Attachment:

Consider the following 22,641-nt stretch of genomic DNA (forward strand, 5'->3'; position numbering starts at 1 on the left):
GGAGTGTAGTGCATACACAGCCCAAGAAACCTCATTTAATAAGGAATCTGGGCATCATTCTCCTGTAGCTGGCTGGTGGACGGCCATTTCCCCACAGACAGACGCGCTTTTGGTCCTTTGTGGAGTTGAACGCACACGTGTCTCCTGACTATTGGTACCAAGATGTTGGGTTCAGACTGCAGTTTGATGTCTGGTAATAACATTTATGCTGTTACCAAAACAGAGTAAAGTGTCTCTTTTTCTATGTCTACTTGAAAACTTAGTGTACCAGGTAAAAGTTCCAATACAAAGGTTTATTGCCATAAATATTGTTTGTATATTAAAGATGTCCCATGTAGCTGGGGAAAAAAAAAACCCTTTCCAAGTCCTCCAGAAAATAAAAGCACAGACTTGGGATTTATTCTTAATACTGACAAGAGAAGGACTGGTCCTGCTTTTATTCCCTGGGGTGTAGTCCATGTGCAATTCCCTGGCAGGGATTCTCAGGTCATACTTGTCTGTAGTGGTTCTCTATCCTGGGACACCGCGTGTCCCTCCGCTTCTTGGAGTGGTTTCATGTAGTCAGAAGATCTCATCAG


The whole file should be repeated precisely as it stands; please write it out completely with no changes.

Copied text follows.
Consider the following 22,641-nt stretch of genomic DNA (forward strand, 5'->3'; position numbering starts at 1 on the left):
GGAGTGTAGTGCATACACAGCCCAAGAAACCTCATTTAATAAGGAATCTGGGCATCATTCTCCTGTAGCTGGCTGGTGGACGGCCATTTCCCCACAGACAGACGCGCTTTTGGTCCTTTGTGGAGTTGAACGCACACGTGTCTCCTGACTATTGGTACCAAGATGTTGGGTTCAGACTGCAGTTTGATGTCTGGTAATAACATTTATGCTGTTACCAAAACAGAGTAAAGTGTCTCTTTTTCTATGTCTACTTGAAAACTTAGTGTACCAGGTAAAAGTTCCAATACAAAGGTTTATTGCCATAAATATTGTTTGTATATTAAAGATGTCCCATGTAGCTGGGGAAAAAAAAAACCCTTTCCAAGTCCTCCAGAAAATAAAAGCACAGACTTGGGATTTATTCTTAATACTGACAAGAGAAGGACTGGTCCTGCTTTTATTCCCTGGGGTGTAGTCCATGTGCAATTCCCTGGCAGGGATTCTCAGGTCATACTTGTCTGTAGTGGTTCTCTATCCTGGGACACCGCGTGTCCCTCCGCTTCTTGGAGTGGTTTCATGTAGTCAGAAGATCTCATCAG